Sunday, November 16, 2014

Ways Students are Actively Using Maps during our Informational Writing Unit

During our informational writing unit, students are writing about an explorer they selected to become an "expert" on during the first bend of the unit.  In this first informational writing piece, students have been taught the following teaching points: 

In addition to those key teaching points, I have also taught them how to use maps to truly understand where their explorer traveled on their voyages, which routes they took, and what they were in search of discovering.  Since Melanie Meehan and I have been trying to get students actively involved in this unit through inquiry lessons and hands-on experiences, I decided to have partnerships work together to mark the voyages/routes on large maps using post-its and string. I asked students to choose a partner who is studying the same explorer and to take one map per partnership. With their partner, they were asked to use post-its and/or string to mark and label their explorers voyages and routes on their map.  I also told them they needed to be ready to share their maps with their classmates in a gallery walk the next day and be prepared to explain their markings/labels.  

Below are photos of partnerships working together to mark their explorer's voyages/routes on their maps.  As you can see, students took out books, chrome books, and their notes as resources to help them with this task.  They discovered they needed these resources on their own.  As partnerships saw others taking out and using various resources, that sparked other students to utilize resources too!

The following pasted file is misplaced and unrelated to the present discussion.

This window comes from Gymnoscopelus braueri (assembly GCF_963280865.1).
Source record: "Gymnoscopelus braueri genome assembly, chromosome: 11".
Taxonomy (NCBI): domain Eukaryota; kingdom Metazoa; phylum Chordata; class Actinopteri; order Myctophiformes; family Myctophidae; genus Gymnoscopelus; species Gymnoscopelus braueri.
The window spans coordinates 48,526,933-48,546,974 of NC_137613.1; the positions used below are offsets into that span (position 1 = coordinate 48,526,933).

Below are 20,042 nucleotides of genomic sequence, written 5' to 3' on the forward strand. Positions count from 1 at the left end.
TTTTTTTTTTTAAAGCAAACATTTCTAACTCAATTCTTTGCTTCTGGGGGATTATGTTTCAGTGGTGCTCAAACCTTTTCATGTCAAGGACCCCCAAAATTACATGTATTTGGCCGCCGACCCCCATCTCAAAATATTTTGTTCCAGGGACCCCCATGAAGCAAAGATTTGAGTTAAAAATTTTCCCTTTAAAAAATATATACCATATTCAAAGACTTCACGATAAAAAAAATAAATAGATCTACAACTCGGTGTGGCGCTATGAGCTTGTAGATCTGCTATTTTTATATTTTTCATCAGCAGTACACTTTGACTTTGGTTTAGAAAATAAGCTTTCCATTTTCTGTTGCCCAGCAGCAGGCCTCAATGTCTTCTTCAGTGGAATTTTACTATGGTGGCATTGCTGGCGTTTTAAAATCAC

After students completed the task of marking the voyages/routes on their map, students shared their work in a "Gallery Walk." Partnerships went around the classroom, armed with their notebooks to take notes, looking at their classmates' marked maps. As students looked at and analyzed the maps, students jotted down their observations and questions they had for their classmates.  Below are photos of students taking notes during the gallery walk.

After the gallery walk, I gathered students together to provide them with the opportunity to honor their classmates' work as well as ask questions of parts that may have been unclear on the maps.  This was a powerful share since students had to internalize the information in order to teach their classmates about their explorer's voyages as well as reflect on and revise their maps based on their classmates' questions and feedback.  

This partnership work with the maps was a perfect segue into our next lesson on using geography words in our informational writing, which was the first time we tried a flipped lesson! Stay tuned to hear about that lesson next! 

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